I began to question resilience, first on my own because I had experienced difficult things that I tried to overcome. Through reading, I tried to heal myself. It is a process to change one's way of thinking towards what one has, what one holds, rather than focusing on what one has lost. We can mourn what we have lost. German idealism has allowed me to transform these personal questions about resilience into a deeper understanding of what resilience is, how to teach someone resilience.

I've been in university since I was 18. I work there and I also learn a lot from youth, from Generation Z. They, too, teach us a lot. The idea is not to overcome adversity by saying "I am resilient!" Adversity comes to you and by making myself social, I go up the slope. You may need professionals to get out of the rut that has stuck your way. Resilience should be studied a little more through a human lens.


For you, is resilience linked to particular skills or circumstances?


I defer to Rousseau's proposal: "Man is good by nature." But then society integrates it and things get complicated because it is not a happy world. Life makes you suffer because you are in particular socio-economic circumstances, because you are harassed, because you are different from others (fat, with glasses, etc.), because you do not identify with your body, etc. This is in line with Hobbes' proposal: "Man is a wolf to man".

Life is hard and not very simple. The problem of Gen Z is their lack of a culture of effort because these young people have not realized that all life is not made and that they have to do it. However, they arrive in their twenties and do not know how to do it! In my vision of resilience, help, the outstretched hand is therefore all the more necessary. In Equatorial Guinea where I worked on teaching and faculty training programs, I also helped orphanages and especially young people who wanted to learn to read and write. In general, I feel committed on a human level, with animals, the environment, etc. And it is this commitment that seems to me necessary to achieve resilience.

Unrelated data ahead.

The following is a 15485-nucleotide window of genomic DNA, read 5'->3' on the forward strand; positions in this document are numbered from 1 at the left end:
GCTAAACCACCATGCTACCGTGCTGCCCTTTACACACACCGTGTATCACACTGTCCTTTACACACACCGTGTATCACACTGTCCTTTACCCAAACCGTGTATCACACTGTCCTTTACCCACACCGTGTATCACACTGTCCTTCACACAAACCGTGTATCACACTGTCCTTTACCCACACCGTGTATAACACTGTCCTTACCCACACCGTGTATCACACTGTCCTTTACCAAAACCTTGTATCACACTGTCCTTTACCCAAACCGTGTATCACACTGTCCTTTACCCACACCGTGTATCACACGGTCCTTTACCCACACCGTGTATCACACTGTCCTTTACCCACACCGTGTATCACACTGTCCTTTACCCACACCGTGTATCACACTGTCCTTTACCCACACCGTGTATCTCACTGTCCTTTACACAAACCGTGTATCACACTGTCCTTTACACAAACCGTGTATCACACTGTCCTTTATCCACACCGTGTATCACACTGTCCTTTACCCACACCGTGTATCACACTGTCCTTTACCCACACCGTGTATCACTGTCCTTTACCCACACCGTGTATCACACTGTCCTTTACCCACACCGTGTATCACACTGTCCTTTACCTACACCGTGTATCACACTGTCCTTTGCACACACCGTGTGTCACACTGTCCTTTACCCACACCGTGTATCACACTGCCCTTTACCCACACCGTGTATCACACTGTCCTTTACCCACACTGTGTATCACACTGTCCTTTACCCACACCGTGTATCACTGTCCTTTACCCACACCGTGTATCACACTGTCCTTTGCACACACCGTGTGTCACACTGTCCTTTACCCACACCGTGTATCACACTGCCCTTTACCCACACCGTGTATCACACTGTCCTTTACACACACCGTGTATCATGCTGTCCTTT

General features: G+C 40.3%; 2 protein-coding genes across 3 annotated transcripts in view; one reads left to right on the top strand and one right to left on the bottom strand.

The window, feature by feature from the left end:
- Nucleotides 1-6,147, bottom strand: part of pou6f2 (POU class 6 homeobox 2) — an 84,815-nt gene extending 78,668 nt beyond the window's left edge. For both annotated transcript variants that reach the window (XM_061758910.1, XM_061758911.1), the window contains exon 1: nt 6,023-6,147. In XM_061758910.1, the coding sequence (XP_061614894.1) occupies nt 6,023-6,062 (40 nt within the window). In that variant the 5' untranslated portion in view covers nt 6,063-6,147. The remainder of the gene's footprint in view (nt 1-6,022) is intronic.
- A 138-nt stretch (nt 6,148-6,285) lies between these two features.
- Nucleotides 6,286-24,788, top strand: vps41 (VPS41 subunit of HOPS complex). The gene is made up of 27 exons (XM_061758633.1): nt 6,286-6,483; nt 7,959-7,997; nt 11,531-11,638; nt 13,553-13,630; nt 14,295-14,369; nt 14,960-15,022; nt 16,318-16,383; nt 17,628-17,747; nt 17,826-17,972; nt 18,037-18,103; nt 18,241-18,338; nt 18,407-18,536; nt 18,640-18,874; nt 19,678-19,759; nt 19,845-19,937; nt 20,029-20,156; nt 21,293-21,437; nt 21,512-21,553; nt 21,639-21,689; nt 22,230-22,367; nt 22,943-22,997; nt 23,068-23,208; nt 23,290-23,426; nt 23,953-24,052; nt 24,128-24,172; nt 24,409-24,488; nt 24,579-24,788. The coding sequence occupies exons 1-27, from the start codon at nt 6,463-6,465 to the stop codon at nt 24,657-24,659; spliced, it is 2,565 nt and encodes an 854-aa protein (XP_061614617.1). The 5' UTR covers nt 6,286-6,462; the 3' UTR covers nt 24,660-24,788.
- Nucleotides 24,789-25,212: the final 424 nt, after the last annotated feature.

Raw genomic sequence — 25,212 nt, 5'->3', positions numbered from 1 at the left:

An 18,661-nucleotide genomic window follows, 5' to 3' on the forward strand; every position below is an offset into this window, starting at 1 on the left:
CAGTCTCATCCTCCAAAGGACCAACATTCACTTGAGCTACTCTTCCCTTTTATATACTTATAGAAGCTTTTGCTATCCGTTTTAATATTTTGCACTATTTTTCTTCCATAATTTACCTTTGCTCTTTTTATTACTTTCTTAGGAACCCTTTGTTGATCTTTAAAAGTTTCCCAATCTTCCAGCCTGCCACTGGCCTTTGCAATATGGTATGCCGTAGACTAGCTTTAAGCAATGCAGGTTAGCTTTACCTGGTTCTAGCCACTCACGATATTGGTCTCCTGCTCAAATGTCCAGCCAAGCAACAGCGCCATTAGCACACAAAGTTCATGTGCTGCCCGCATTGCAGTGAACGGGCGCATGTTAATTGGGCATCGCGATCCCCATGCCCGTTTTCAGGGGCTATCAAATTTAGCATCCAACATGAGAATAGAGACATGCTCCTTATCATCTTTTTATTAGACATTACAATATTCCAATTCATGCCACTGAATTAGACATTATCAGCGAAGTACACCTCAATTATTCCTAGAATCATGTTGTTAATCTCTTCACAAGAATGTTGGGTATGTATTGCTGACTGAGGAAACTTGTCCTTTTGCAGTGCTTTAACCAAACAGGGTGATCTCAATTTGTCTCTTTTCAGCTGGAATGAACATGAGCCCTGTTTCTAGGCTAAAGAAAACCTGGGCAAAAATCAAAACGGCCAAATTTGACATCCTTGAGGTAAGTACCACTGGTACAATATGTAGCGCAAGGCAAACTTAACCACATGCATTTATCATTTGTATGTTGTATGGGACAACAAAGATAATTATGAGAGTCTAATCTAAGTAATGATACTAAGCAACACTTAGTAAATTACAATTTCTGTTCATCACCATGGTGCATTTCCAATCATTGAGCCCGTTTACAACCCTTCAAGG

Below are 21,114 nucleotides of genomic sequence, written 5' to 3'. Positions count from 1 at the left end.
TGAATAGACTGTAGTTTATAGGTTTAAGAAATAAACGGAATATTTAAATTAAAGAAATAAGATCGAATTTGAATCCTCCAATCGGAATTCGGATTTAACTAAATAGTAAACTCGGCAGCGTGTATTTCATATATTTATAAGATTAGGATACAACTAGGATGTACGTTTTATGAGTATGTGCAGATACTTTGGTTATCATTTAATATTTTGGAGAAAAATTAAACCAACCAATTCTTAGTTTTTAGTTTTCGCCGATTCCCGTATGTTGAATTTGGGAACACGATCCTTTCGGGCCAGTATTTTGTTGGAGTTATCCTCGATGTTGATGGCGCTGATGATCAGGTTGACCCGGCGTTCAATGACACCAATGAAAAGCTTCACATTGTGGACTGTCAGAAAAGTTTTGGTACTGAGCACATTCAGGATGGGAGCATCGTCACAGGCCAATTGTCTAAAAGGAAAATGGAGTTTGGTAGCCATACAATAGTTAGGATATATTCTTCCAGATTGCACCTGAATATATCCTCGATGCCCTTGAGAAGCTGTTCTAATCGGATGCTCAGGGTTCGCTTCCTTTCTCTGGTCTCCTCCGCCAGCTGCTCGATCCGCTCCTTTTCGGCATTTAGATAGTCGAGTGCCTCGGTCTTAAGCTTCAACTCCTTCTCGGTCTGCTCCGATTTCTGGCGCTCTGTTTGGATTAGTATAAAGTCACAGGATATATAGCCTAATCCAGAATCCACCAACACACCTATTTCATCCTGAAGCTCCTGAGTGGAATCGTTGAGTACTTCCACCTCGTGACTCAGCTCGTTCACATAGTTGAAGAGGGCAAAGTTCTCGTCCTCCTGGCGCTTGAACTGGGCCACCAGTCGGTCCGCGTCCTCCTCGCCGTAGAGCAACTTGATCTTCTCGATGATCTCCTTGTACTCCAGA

What is organizational resilience for you?


Organizational resilience has to do with the leaders of organizations. It is not so much the question of the charisma of the leaders that is important here, but the fact that they are surrounded by a loyal team, a team that accompanies them, that the leader protects. For me, there is no organizational resilience in a very hierarchical society. In pyramid organizations, it is rare for a superior to consider himself the equal of his collaborator. It's like Cronos syndrome: leaders are afraid that one of their competent subordinates will take their place. This is a little less the case in the civil service but within the university, private companies in Spain, it is very difficult.